The Gum Nebula Complex and the Vela SNR, Vela/Puppis
Named after Colin Gum, a late Australian astronomer, the Gum Nebula (Gum 12) is an emission region so large and close that it is actually very hard to see. Covering over 40° of the sky, it has a diameter of 1100 ly in with its front edge 450 ly from our solar system. It is believed to be a still expanding remnant (or remnants) of one, or more, supernovae that exploded millions of years ago. Also visible is the much younger supernova remnant, the Vela SNR, visible as the turquoise and red filaments (containing the degenerate core of the dead star, the Vela pulsar) to right of centre. Just below are two other objects from Gum's catalogue, Gum 17 and Gum 15. Canopus is the bright star upper left.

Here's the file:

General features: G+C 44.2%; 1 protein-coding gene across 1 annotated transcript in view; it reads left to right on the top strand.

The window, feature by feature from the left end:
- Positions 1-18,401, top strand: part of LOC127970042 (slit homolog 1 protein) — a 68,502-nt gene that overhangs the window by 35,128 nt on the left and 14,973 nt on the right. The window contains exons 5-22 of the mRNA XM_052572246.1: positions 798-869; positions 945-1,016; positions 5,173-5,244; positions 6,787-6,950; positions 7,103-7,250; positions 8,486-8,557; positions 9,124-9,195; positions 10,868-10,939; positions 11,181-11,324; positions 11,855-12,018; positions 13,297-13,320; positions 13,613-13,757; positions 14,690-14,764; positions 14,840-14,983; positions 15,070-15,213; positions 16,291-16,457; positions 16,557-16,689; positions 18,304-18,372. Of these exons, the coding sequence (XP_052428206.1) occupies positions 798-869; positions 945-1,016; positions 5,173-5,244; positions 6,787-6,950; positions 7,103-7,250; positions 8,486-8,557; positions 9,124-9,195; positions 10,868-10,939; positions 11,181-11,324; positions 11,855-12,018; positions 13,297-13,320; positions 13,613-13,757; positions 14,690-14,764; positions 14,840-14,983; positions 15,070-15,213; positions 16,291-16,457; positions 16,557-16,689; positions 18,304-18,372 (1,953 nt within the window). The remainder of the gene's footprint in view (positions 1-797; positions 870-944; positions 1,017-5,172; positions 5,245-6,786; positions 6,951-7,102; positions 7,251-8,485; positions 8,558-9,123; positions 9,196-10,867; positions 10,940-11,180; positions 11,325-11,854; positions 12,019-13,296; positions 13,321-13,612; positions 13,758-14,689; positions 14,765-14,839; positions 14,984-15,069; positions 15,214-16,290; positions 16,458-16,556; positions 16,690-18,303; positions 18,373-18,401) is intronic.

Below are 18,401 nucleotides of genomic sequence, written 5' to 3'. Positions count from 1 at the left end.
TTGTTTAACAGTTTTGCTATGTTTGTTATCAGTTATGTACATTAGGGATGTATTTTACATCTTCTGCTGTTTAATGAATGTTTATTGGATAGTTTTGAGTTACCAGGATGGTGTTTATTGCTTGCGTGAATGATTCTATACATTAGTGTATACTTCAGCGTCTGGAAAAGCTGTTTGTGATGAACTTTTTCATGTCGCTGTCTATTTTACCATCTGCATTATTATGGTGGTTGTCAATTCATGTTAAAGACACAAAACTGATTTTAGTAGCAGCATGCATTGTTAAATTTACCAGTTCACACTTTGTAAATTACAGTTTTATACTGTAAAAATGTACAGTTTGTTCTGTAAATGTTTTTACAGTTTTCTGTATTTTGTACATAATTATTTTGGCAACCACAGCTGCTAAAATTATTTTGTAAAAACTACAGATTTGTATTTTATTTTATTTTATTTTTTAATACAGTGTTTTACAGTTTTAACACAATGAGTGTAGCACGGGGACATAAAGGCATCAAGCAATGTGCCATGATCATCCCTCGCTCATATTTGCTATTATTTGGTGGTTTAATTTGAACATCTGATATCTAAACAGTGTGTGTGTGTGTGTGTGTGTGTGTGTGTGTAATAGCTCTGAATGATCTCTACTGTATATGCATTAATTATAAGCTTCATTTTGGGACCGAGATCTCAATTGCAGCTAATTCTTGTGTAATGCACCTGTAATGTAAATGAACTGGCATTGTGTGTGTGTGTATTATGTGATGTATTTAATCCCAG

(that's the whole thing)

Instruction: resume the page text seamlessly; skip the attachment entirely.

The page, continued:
ASV Crux Astrophotography Award winner 2014
|Camera:||SBIG STL11000M; Astrodon filters||Scope:||35mm f3.5 lens at f4 (fov ~55°x40°)|
|Mount:||Synta NEQ-6 mount tracking the sky||Guiding:||none|
|Filters/Exposures:||Ha:OIII: 111:400 min (bin 1x1); HOO mapped as RGB, 8h 30m total exposure time||Location:||Astronomical Society of Victoria, Leon Mow Dark Sky Site, Heathcote, Victoria|
|Dates:||January and March 2013||Processing:||CCDStack2, RegiStar and Photoshop CS5|